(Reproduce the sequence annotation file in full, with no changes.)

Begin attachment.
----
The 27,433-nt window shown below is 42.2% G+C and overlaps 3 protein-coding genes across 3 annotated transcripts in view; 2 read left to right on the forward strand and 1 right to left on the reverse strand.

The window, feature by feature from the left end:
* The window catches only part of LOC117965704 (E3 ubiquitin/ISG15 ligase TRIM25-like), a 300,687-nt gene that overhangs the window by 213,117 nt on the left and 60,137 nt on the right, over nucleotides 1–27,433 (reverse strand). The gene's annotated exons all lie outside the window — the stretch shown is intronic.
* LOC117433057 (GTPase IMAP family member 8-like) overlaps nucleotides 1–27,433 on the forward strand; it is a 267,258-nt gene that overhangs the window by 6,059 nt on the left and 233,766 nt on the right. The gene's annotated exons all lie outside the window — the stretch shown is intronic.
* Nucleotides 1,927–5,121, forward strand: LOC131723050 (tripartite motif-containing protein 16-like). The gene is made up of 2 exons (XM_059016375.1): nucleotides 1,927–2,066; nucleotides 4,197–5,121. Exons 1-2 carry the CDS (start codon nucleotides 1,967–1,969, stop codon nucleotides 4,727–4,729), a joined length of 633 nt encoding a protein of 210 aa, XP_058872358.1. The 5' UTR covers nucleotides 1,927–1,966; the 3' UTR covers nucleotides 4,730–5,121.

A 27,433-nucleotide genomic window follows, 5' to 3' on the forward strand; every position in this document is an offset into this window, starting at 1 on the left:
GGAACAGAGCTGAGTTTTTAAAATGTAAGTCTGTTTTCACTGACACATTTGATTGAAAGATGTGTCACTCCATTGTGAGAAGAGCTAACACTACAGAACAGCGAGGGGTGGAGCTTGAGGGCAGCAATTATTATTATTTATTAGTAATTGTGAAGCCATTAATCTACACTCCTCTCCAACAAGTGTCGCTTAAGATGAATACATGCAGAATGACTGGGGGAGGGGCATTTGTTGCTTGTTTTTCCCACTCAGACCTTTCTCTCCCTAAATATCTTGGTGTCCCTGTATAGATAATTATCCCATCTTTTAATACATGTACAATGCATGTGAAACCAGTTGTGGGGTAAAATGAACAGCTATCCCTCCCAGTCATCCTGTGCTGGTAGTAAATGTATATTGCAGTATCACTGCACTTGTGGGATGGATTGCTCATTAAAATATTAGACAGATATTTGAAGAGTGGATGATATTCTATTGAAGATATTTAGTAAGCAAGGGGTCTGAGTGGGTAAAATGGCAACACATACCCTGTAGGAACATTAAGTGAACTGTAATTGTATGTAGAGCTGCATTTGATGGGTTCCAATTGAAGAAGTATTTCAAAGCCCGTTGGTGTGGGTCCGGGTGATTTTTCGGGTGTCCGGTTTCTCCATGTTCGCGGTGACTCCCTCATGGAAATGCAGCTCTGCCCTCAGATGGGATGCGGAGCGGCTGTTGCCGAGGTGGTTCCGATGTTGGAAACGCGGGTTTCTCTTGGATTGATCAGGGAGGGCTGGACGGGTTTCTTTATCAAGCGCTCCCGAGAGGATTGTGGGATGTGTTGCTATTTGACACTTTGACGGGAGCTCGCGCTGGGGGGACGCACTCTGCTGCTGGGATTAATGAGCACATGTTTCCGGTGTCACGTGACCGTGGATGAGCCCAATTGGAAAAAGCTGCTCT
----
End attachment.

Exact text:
The 27,433-nt window shown below is 42.2% G+C and overlaps 3 protein-coding genes across 3 annotated transcripts in view; 2 read left to right on the forward strand and 1 right to left on the reverse strand.

The window, feature by feature from the left end:
* The window catches only part of LOC117965704 (E3 ubiquitin/ISG15 ligase TRIM25-like), a 300,687-nt gene that overhangs the window by 213,117 nt on the left and 60,137 nt on the right, over nucleotides 1–27,433 (reverse strand). The gene's annotated exons all lie outside the window — the stretch shown is intronic.
* LOC117433057 (GTPase IMAP family member 8-like) overlaps nucleotides 1–27,433 on the forward strand; it is a 267,258-nt gene that overhangs the window by 6,059 nt on the left and 233,766 nt on the right. The gene's annotated exons all lie outside the window — the stretch shown is intronic.
* Nucleotides 1,927–5,121, forward strand: LOC131723050 (tripartite motif-containing protein 16-like). The gene is made up of 2 exons (XM_059016375.1): nucleotides 1,927–2,066; nucleotides 4,197–5,121. Exons 1-2 carry the CDS (start codon nucleotides 1,967–1,969, stop codon nucleotides 4,727–4,729), a joined length of 633 nt encoding a protein of 210 aa, XP_058872358.1. The 5' UTR covers nucleotides 1,927–1,966; the 3' UTR covers nucleotides 4,730–5,121.

A 27,433-nucleotide genomic window follows, 5' to 3' on the forward strand; every position in this document is an offset into this window, starting at 1 on the left:
GGAACAGAGCTGAGTTTTTAAAATGTAAGTCTGTTTTCACTGACACATTTGATTGAAAGATGTGTCACTCCATTGTGAGAAGAGCTAACACTACAGAACAGCGAGGGGTGGAGCTTGAGGGCAGCAATTATTATTATTTATTAGTAATTGTGAAGCCATTAATCTACACTCCTCTCCAACAAGTGTCGCTTAAGATGAATACATGCAGAATGACTGGGGGAGGGGCATTTGTTGCTTGTTTTTCCCACTCAGACCTTTCTCTCCCTAAATATCTTGGTGTCCCTGTATAGATAATTATCCCATCTTTTAATACATGTACAATGCATGTGAAACCAGTTGTGGGGTAAAATGAACAGCTATCCCTCCCAGTCATCCTGTGCTGGTAGTAAATGTATATTGCAGTATCACTGCACTTGTGGGATGGATTGCTCATTAAAATATTAGACAGATATTTGAAGAGTGGATGATATTCTATTGAAGATATTTAGTAAGCAAGGGGTCTGAGTGGGTAAAATGGCAACACATACCCTGTAGGAACATTAAGTGAACTGTAATTGTATGTAGAGCTGCATTTGATGGGTTCCAATTGAAGAAGTATTTCAAAGCCCGTTGGTGTGGGTCCGGGTGATTTTTCGGGTGTCCGGTTTCTCCATGTTCGCGGTGACTCCCTCATGGAAATGCAGCTCTGCCCTCAGATGGGATGCGGAGCGGCTGTTGCCGAGGTGGTTCCGATGTTGGAAACGCGGGTTTCTCTTGGATTGATCAGGGAGGGCTGGACGGGTTTCTTTATCAAGCGCTCCCGAGAGGATTGTGGGATGTGTTGCTATTTGACACTTTGACGGGAGCTCGCGCTGGGGGGACGCACTCTGCTGCTGGGATTAATGAGCACATGTTTCCGGTGTCACGTGACCGTGGATGAGCCCAATTGGAAAAAGCTGCTCT